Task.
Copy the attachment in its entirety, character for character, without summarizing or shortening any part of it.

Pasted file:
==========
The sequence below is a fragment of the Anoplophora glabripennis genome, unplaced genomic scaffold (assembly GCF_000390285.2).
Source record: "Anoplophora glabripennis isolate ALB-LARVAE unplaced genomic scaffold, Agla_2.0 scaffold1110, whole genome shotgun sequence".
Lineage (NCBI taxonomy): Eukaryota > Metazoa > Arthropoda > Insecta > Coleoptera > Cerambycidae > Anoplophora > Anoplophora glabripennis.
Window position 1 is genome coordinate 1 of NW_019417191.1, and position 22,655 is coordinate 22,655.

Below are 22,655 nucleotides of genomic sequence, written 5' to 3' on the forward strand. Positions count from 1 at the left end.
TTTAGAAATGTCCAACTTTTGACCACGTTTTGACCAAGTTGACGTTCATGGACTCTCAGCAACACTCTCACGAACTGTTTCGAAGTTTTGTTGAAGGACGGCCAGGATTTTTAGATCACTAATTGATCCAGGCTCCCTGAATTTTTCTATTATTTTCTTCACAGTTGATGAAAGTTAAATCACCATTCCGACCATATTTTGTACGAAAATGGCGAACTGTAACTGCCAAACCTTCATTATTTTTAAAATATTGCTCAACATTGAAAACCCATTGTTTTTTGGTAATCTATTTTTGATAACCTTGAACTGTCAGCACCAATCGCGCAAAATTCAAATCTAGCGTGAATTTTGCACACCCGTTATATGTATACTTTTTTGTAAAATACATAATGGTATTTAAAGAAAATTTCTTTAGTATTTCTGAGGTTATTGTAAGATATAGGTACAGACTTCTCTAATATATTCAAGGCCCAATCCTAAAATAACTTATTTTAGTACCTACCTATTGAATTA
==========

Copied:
The sequence below is a fragment of the Anoplophora glabripennis genome, unplaced genomic scaffold (assembly GCF_000390285.2).
Source record: "Anoplophora glabripennis isolate ALB-LARVAE unplaced genomic scaffold, Agla_2.0 scaffold1110, whole genome shotgun sequence".
Lineage (NCBI taxonomy): Eukaryota > Metazoa > Arthropoda > Insecta > Coleoptera > Cerambycidae > Anoplophora > Anoplophora glabripennis.
Window position 1 is genome coordinate 1 of NW_019417191.1, and position 22,655 is coordinate 22,655.

Below are 22,655 nucleotides of genomic sequence, written 5' to 3' on the forward strand. Positions count from 1 at the left end.
TTTAGAAATGTCCAACTTTTGACCACGTTTTGACCAAGTTGACGTTCATGGACTCTCAGCAACACTCTCACGAACTGTTTCGAAGTTTTGTTGAAGGACGGCCAGGATTTTTAGATCACTAATTGATCCAGGCTCCCTGAATTTTTCTATTATTTTCTTCACAGTTGATGAAAGTTAAATCACCATTCCGACCATATTTTGTACGAAAATGGCGAACTGTAACTGCCAAACCTTCATTATTTTTAAAATATTGCTCAACATTGAAAACCCATTGTTTTTTGGTAATCTATTTTTGATAACCTTGAACTGTCAGCACCAATCGCGCAAAATTCAAATCTAGCGTGAATTTTGCACACCCGTTATATGTATACTTTTTTGTAAAATACATAATGGTATTTAAAGAAAATTTCTTTAGTATTTCTGAGGTTATTGTAAGATATAGGTACAGACTTCTCTAATATATTCAAGGCCCAATCCTAAAATAACTTATTTTAGTACCTACCTATTGAATTA